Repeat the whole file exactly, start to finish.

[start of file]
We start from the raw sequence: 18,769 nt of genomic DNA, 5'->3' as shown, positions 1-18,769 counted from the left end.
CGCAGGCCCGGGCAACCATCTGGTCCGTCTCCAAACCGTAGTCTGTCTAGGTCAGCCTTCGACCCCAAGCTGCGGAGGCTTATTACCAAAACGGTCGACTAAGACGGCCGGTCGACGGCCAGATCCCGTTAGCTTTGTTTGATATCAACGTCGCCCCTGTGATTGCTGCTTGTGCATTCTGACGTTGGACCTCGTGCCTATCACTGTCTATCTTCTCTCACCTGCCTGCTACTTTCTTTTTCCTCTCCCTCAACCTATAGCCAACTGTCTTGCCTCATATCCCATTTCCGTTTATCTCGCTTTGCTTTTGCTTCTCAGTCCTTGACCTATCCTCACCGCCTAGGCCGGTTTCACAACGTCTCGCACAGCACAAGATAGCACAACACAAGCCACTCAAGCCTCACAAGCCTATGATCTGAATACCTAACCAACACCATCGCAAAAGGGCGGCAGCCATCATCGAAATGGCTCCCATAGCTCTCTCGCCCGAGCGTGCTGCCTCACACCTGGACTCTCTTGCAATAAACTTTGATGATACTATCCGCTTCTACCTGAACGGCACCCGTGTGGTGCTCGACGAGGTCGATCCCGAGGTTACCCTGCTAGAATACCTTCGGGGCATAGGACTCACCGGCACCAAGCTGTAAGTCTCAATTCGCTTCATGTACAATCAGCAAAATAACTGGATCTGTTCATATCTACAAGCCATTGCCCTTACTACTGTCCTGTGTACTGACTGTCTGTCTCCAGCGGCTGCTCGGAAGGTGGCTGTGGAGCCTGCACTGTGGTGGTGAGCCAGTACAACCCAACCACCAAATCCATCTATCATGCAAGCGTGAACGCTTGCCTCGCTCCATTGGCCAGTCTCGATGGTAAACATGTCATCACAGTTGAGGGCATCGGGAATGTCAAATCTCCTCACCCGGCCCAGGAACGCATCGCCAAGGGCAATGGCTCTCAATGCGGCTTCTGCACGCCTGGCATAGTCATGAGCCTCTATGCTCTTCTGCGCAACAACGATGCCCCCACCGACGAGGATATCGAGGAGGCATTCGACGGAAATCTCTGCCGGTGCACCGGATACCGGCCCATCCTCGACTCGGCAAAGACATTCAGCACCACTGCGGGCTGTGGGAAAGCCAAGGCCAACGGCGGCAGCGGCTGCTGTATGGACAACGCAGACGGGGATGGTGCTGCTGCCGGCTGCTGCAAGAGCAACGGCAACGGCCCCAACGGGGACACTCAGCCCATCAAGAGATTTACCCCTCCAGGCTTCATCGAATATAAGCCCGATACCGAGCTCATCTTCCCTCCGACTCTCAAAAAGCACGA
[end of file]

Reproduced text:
We start from the raw sequence: 18,769 nt of genomic DNA, 5'->3' as shown, positions 1-18,769 counted from the left end.
CGCAGGCCCGGGCAACCATCTGGTCCGTCTCCAAACCGTAGTCTGTCTAGGTCAGCCTTCGACCCCAAGCTGCGGAGGCTTATTACCAAAACGGTCGACTAAGACGGCCGGTCGACGGCCAGATCCCGTTAGCTTTGTTTGATATCAACGTCGCCCCTGTGATTGCTGCTTGTGCATTCTGACGTTGGACCTCGTGCCTATCACTGTCTATCTTCTCTCACCTGCCTGCTACTTTCTTTTTCCTCTCCCTCAACCTATAGCCAACTGTCTTGCCTCATATCCCATTTCCGTTTATCTCGCTTTGCTTTTGCTTCTCAGTCCTTGACCTATCCTCACCGCCTAGGCCGGTTTCACAACGTCTCGCACAGCACAAGATAGCACAACACAAGCCACTCAAGCCTCACAAGCCTATGATCTGAATACCTAACCAACACCATCGCAAAAGGGCGGCAGCCATCATCGAAATGGCTCCCATAGCTCTCTCGCCCGAGCGTGCTGCCTCACACCTGGACTCTCTTGCAATAAACTTTGATGATACTATCCGCTTCTACCTGAACGGCACCCGTGTGGTGCTCGACGAGGTCGATCCCGAGGTTACCCTGCTAGAATACCTTCGGGGCATAGGACTCACCGGCACCAAGCTGTAAGTCTCAATTCGCTTCATGTACAATCAGCAAAATAACTGGATCTGTTCATATCTACAAGCCATTGCCCTTACTACTGTCCTGTGTACTGACTGTCTGTCTCCAGCGGCTGCTCGGAAGGTGGCTGTGGAGCCTGCACTGTGGTGGTGAGCCAGTACAACCCAACCACCAAATCCATCTATCATGCAAGCGTGAACGCTTGCCTCGCTCCATTGGCCAGTCTCGATGGTAAACATGTCATCACAGTTGAGGGCATCGGGAATGTCAAATCTCCTCACCCGGCCCAGGAACGCATCGCCAAGGGCAATGGCTCTCAATGCGGCTTCTGCACGCCTGGCATAGTCATGAGCCTCTATGCTCTTCTGCGCAACAACGATGCCCCCACCGACGAGGATATCGAGGAGGCATTCGACGGAAATCTCTGCCGGTGCACCGGATACCGGCCCATCCTCGACTCGGCAAAGACATTCAGCACCACTGCGGGCTGTGGGAAAGCCAAGGCCAACGGCGGCAGCGGCTGCTGTATGGACAACGCAGACGGGGATGGTGCTGCTGCCGGCTGCTGCAAGAGCAACGGCAACGGCCCCAACGGGGACACTCAGCCCATCAAGAGATTTACCCCTCCAGGCTTCATCGAATATAAGCCCGATACCGAGCTCATCTTCCCTCCGACTCTCAAAAAGCACGA